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Nancy took this photo of Oats sharing a moment with her daughter’s pony and Oats’ twin. So cute! 

A few things actually- I had an equine counseling session to determine why my anxiety was stopping me from being more proactive on Monday.

And in my riding lesson last night, I came armed with something a little more – a pair of my ‘motivator’ spurs (they are pretty long). Now a note about Oats and spurs: I could NOT use them on him for years. He would basically send me to the freaking moon. He had a very hard buck and was not afraid to use it! So, I couldn’t use my ‘motivators’ on him, heck I couldn’t even use my regular small spurs on him.

But now, he is at the ripe old age of 17 and more mature. It was time.

So I came into the ride with some backup to my leg – the long spurs. We warmed up in the arena, and I kind of wanted to have a freakout when he got silly about going through the gate to the outdoor field (where we spent time on Wednesday setting up x-c style jumps…so fun!!) but Oats gets weird about the gate, so he was rearing/hopping up, etc.

With that, I wanted to spiral. Shit!!

But Nicole talked me through it, haha and soon we were happily walking and trotting in and out of the arena to the field with no drama. Phew!! Now on to jumping. We warmed up in canter over a small x-rail to a 6-or 7- stride line. The normal Oats would get 7…and that would be a stretch. The new and improved motivated Oats? 6 bang on. Wow!!

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Our ‘x-c’ jumps in the field.

I didn’t realize how much of an impact the spurs would have on our ‘forward to the jump’ at all. It was crazy- my legs got tired because instead of squeezing or kicking, I was having to steer with them, and hold them still! They were burning? Oats also had a few ‘squeal!!’ moments when he realized I was using my spurs to get some forward- a few sassy kick outs but nothing bad.

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This one looked weird but rode fine!

And I realized that I was definitely going to have to get used to this ‘new Oats’…He was very forward, but when I was not careful and kicked or squeezed with my spurs too much, he ‘spurted’ forward and would get flat over the fence= rails down. I had to be more careful about maintaining the pace, rather than trying to get ‘more’ pace as I am used to.

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We jumped the other hay bales, not these ones.

All in all, it felt crazy, exciting and kind of thrilling. Who is this new thoroughbred I am riding? It’s Oats! We also went into the field and schooled some of the small x-c jumps and he was awesome, but we also faced the forward =/ flat jump issue and he hardcore ignored some half halts and just slammed a rail. SIGH! Oh well. He was very responsive and I was very impressed. Wow.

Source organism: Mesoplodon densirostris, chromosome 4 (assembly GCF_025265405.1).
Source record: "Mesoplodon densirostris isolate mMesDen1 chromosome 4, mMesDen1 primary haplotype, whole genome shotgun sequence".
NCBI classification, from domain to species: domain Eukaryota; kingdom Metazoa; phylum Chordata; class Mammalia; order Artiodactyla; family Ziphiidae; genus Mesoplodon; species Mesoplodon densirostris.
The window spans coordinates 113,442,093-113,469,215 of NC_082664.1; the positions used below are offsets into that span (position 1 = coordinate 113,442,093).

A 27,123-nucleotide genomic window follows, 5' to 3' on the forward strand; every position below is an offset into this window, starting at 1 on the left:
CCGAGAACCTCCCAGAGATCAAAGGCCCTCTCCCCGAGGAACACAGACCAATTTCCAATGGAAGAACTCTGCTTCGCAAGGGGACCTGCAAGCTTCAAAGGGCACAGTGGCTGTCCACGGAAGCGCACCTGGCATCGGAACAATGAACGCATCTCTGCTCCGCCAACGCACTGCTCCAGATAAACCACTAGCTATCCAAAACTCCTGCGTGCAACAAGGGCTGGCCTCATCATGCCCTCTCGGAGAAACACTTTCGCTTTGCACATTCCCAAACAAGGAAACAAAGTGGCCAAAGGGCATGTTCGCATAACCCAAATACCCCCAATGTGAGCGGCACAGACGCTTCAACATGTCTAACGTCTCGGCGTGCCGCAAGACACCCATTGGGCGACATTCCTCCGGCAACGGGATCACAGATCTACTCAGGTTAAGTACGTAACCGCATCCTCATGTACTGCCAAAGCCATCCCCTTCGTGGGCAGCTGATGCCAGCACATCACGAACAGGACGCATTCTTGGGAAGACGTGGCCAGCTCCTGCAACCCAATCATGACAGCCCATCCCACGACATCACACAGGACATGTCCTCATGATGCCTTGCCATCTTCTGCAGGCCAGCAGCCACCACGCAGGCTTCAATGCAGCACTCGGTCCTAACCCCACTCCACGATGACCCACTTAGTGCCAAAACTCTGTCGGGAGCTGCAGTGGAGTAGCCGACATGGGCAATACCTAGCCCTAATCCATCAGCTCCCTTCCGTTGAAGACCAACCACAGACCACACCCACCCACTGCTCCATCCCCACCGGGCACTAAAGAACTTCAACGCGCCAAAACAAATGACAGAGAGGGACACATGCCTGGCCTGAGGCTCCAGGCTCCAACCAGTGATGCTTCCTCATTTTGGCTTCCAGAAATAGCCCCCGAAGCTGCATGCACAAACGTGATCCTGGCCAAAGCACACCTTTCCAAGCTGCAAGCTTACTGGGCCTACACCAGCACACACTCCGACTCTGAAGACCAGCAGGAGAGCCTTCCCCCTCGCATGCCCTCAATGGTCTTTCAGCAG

As with any new power, comes responsibility. I will only use these for jump lessons under supervision.

Horse goals: Go get it

Had actually very few rides last week (rode Tuesday and Thursday) took Monday/Wed/Fri off because I wasn’t feeling well on Monday (exhaustion is a thing??) and had a physiotherapy appt Wednesday after work for my back, and had a work thing Fri night that ended up kind of not happening…

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But in the end, I felt like riding fewer days worked well for Oats and myself? He had more time off, and I had time to recover from the busy horse show weekend. Win-win! It’s hard to convince my brain of this though. My busy brain likes to remind me that I need to keep going, keep grinding, keep working. But I don’t have to listen to it.

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In fact, my jump lesson on Thursday was far from perfect. So far. Ha. But it was pretty fun and by the end I was saying Oats needs to have the jumps up higher because he’s not respecting them! One jump he was just cantering over and I was like wha, where is the jump?? Pfft.

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But my dressage lesson on Saturday was really good! He felt pretty nice, very cooperative and I felt much less tense than I have been. Even the awkward moments (breaking stride, trying to drag me out of a circle, some swapping, it was like hey, ok you can just sit and be ok with this awkwardness. Just sit with it for a moment, instead of reacting, or scrambling, or whatever.) And you know what? It went just fine! 

A lesson to me- sometimes you don’t have to react, do, be, whatever. You just have to maintain and be ok with whatever is happening.

So I think my goals for the summer are:

  • Ride a 2’6” course at home – ideally comfortably. Maybe try for a 2’9” fence in a grid? I’m not going to push this too much. Feeling good and not stressed about it is key.
  • Ride a competent first level test- I don’t much care about the scoring, but I do want it to feel more cohesive, round through the back, less struggle. I will know it when I feel it. Be present in my body doing it.
  • Show at 2’3” comfortably- maybe a course at 2’6” if I am feeling confident and good about it. I’m not pushing this goal too hard- I want to feel present, confident and comfortable.
  • Practice what I preach- less tension, less stress. Ride a 5-day week, and then ride a 4-day week. Let things go with Oats, let him have more time off.